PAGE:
"We see a huge opportunity to create a solar program that uses BLM lands to develop energy that's clean and green," Daue said. His organization fears, though, that the BLM may use its study to throw open millions of Western acres to development applications, reviewing them all as they come, the way it does for oil, gas and coal leases.
If the agency recommends opening more than the previously identified solar zones, he said, people should register their complaints before the study's final version comes out.
A BLM official overseeing the study did not return a phone call Monday seeking comment.
Ted Wilson, environmental adviser to Utah Gov. Gary Herbert, said he believes it would make more sense to leave options open for each county to negotiate with environmentalists and others about land uses such as renewable energy. But he agreed the west desert has energy potential that would create fewer conflicts than in Utah's more contentious red-rock areas.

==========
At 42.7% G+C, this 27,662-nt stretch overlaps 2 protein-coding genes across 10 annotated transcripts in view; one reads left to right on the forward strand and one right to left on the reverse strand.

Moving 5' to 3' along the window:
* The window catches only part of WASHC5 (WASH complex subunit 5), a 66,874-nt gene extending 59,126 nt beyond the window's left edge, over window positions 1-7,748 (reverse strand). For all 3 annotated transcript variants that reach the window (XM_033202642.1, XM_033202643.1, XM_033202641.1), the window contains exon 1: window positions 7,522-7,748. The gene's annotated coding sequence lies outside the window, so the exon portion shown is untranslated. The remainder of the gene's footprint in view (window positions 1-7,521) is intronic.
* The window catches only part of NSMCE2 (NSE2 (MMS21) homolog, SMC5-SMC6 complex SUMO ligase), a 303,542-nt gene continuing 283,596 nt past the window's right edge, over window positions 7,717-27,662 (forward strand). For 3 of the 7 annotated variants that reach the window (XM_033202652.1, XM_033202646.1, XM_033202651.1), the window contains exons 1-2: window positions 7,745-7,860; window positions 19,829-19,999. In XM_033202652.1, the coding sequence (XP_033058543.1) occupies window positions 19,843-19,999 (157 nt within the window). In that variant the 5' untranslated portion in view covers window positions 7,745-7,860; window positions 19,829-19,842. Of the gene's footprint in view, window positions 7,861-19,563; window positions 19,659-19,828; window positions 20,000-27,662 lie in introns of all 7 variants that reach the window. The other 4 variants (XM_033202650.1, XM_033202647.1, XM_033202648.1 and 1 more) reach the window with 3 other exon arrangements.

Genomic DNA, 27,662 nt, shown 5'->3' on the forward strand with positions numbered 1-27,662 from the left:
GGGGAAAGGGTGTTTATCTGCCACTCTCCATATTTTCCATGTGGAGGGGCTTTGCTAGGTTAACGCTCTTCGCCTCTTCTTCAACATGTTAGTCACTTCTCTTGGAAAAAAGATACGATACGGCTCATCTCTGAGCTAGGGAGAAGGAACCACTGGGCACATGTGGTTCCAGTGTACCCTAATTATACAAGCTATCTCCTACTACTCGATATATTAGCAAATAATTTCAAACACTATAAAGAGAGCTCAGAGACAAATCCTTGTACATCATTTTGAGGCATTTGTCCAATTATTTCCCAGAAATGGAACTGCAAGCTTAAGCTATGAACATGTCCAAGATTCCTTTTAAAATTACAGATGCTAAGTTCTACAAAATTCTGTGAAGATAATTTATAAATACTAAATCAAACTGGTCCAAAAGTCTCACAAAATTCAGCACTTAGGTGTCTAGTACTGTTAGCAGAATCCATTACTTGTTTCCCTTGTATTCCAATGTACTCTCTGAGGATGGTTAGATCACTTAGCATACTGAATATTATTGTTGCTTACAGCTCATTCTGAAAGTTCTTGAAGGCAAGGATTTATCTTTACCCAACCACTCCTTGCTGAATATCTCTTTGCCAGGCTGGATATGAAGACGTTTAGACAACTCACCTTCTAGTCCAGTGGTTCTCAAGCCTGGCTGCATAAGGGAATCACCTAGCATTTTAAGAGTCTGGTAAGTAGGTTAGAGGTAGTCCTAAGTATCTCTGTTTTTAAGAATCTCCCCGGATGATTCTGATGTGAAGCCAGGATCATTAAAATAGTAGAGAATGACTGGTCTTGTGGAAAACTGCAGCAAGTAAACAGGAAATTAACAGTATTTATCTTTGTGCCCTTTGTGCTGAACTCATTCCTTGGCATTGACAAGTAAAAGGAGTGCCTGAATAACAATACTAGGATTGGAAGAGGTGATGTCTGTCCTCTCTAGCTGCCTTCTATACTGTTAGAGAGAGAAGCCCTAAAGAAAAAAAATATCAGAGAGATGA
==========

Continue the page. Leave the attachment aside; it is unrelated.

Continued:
"It shouldn't be a dictum at this point. It shouldn't be an absolute," Wilson said of the BLM's upcoming decision. "What we need is recommendations [for solar development] that we can look at and reflect on."
Milford Flats, 12 miles south of Milford and 28 miles north of Cedar City, is among the two dozen zones that the BLM has suggested for solar-energy production. In its report, called "In the Zone: Powering the Future and Protecting Wildlands With Guided Solar Development," The Wilderness Society said it's a good spot because it already has roads, transmission lines and degraded wildlife habitat. The area is home to massive pig feedlots, the group notes, and many nonnative weeds that don't favor resident wildlife species.
The state's largest wind farm is eight miles north of Milford.
More on the Web
O The Wilderness Society's report about proposed solar-energy zones is available at http://wilderness.org/content/pr-energy-20101213.